A Unique Partnership
for Castle Crags
“When I learned of their work to protect Castle Crags, I looked them up online and cold called them, asking how I could help.”
-Dr. Grover Shipman
On a cool August evening, Dr. Grover Shipman stood on a cliff and gazed across the majestic Castle Crags skyline. The California ER physician lives a short 20 minute drive from the Castle Crags Wilderness area and the view of the saw-toothed ridge, which stretches from Castle Dome all the way to Castle Lake, is a familiar one. But on this day, the view held new meaning for him. That morning he’d stood witness to a small ribbon cutting ceremony on the north side of Castle Crags. The ceremony was brief and lacked much fanfare, but for the small group in attendance, the ceremony marked a unique alliance between a land trust, three timber companies, the climbing community and the Forest Service. It also represented the culmination of five years of hard work to protect and preserve 1257 acres of land adjacent to the Castle Crags Wilderness, and provide a positive economic impact for local communities through additional public recreation access.
“I first became aware of The Wilderness Land Trust in 2013,” says Grover. “They were responsible for protecting more than 30,000 acres in 55 wilderness areas just in California. When I learned of their work to protect Castle Crags, I looked them up online and cold called them, asking how I could help.”
Why Castle Crags? “I’m an avid rock climber and a member of the Access Fund, a not-for-profit advocacy group that works to preserve the access to rock climbing areas in the U.S. and balance recreational use with resource conservation,” says Grover. “So I contacted Access Fund and said this land purchase by The Wilderness Land Trust was worth backing and could preserve climbing access in the area.”
“I had a chance to climb at Castle Crags with Grover three years ago,” says Joe Sambataro, National Access Director at Access Fund. “It’s a unique experience to visit a wild, backcountry place like Castle Crags, given it’s just a short drive off the interstate. Within 30 minutes, you are surrounded by forest, spires, and ridgelines that continue for miles on end. Acquisitions like this are about conservation and recreation. Most importantly, they ensure a future of outdoor experiences for all who visit.”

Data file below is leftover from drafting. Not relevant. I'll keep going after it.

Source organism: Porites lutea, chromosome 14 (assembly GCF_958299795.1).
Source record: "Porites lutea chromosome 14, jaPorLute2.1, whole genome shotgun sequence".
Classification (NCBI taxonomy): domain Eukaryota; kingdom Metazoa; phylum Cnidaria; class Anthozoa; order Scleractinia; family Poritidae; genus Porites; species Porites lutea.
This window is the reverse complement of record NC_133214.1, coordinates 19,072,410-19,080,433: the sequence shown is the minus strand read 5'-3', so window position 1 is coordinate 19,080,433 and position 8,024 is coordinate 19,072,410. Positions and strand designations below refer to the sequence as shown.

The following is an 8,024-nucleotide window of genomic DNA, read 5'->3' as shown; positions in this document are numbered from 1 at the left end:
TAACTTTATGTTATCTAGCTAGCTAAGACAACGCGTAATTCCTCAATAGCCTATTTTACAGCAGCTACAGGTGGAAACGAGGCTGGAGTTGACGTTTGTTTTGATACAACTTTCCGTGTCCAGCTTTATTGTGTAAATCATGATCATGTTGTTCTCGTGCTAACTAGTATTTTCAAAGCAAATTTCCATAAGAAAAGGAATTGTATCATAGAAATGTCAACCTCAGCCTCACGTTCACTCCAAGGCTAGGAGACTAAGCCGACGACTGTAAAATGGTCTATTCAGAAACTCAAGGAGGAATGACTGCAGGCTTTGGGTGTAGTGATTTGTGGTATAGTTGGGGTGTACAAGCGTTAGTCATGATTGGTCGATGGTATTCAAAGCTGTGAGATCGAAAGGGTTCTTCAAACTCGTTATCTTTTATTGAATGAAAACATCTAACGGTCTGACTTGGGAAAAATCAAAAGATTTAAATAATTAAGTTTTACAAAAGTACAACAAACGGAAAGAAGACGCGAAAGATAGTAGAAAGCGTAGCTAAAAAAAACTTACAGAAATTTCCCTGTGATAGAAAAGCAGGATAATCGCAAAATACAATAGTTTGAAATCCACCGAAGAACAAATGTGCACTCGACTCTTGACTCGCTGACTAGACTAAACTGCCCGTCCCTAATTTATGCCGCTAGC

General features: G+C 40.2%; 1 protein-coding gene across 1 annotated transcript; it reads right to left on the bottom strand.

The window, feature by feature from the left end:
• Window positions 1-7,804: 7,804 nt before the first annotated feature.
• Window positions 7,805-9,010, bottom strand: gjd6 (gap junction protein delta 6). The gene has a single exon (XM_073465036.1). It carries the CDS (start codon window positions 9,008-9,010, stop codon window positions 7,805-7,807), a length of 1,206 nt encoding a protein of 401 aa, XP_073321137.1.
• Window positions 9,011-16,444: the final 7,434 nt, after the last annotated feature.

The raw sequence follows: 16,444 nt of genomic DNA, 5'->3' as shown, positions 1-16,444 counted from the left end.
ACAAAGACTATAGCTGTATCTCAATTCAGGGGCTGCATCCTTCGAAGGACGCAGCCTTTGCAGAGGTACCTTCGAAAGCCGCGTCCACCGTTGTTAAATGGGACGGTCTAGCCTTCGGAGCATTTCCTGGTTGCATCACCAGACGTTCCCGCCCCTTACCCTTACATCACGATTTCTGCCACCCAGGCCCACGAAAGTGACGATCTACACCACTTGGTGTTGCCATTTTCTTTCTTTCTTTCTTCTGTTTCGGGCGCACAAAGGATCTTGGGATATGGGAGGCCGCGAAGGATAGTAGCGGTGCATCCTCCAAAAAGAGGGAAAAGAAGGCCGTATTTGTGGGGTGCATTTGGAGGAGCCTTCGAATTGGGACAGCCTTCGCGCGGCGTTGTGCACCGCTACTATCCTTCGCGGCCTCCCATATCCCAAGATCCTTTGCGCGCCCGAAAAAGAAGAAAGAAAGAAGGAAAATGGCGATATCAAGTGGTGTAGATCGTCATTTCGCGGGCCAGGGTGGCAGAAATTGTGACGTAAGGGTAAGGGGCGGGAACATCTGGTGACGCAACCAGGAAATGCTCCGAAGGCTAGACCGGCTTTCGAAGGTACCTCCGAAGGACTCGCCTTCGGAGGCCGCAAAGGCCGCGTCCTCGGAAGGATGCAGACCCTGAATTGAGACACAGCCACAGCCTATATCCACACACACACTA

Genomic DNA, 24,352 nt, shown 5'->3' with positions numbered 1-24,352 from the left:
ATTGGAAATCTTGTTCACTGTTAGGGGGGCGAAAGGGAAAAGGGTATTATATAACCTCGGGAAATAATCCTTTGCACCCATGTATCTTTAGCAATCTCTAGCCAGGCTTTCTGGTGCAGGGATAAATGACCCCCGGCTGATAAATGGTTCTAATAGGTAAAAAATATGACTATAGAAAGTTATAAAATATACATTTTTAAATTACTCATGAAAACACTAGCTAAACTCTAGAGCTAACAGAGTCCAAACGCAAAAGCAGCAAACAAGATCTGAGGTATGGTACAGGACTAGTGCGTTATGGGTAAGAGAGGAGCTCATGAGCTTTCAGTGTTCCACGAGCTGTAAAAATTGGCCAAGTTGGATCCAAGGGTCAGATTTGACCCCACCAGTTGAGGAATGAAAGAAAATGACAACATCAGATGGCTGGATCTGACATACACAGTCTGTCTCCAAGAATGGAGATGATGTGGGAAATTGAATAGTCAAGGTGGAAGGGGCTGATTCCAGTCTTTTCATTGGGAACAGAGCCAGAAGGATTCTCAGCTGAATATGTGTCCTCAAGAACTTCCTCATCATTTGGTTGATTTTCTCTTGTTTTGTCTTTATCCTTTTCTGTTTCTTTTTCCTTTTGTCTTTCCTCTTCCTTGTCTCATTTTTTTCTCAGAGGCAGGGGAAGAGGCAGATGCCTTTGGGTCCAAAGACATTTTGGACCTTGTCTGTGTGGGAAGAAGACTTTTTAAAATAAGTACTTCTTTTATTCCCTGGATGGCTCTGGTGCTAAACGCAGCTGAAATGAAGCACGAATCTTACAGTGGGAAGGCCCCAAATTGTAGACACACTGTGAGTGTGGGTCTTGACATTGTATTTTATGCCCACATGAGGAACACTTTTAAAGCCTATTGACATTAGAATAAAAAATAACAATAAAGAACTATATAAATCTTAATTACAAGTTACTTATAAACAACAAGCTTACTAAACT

More than world-class climbing, Castle Crags is home to eagles and other raptors, and in the forest, almost 1,000 acres of mature timber now stand protected. Little Castle Creek also provides spawning habitat for trout and fishing opportunities, and it flows to the Sacramento River, providing clean water throughout California via the Sacramento River Delta. Threatened species like the spotted bat and the Castle Crags harebell, as well as Bald Eagles, black bear, martens, fishers and the northern spotted owl rely on the Crags for their habitat.
Numerous organizations and community members stepped forward to write letters of support for this land purchase, including the Wintu Tribe of Northern California & Toyon Wintu Center. In a moving letter to the Shasta-Trinity National Forest supervisor, Tribal Chairman Wade A. McMaster wrote, “This land is very sacred to our people; our ancestors once died in battle in this place to protect the land. Currently members of our Tribe return to this land to gather medicine and seek spiritual healing and guidance. There are rare species of plants and animals in this place that are important to our people and to all people in general. There are headwaters to three major basins in California and it is the source of clean water.”
“Our American heritage includes having these wild and free lands where people can explore and bear witness to the natural world. This is something we can pass on to future generations. We can be good stewards of this land,” adds Grover.
About the Castle Crags Purchase
Two square miles of land adjacent to the Castle Crags State Park and Federal Wilderness were acquired by the Wilderness Land Trust by sale from Roseburg Forest Products. As a result of the acquisition, more than 1,250 acres will be eventually transferred to the USDA-Forest Service for inclusion in the Shasta-Trinity National Forest. Funding for the transaction was provided by the David and Lucile Packard Foundation, along with the Access Fund Climbing Conservation Loan Program and The Conservation Alliance. This land purchase has resulted in permanent protection of the beloved Castle Crags area in northern California, a rock climbing destination and an important water source for the citizens of California.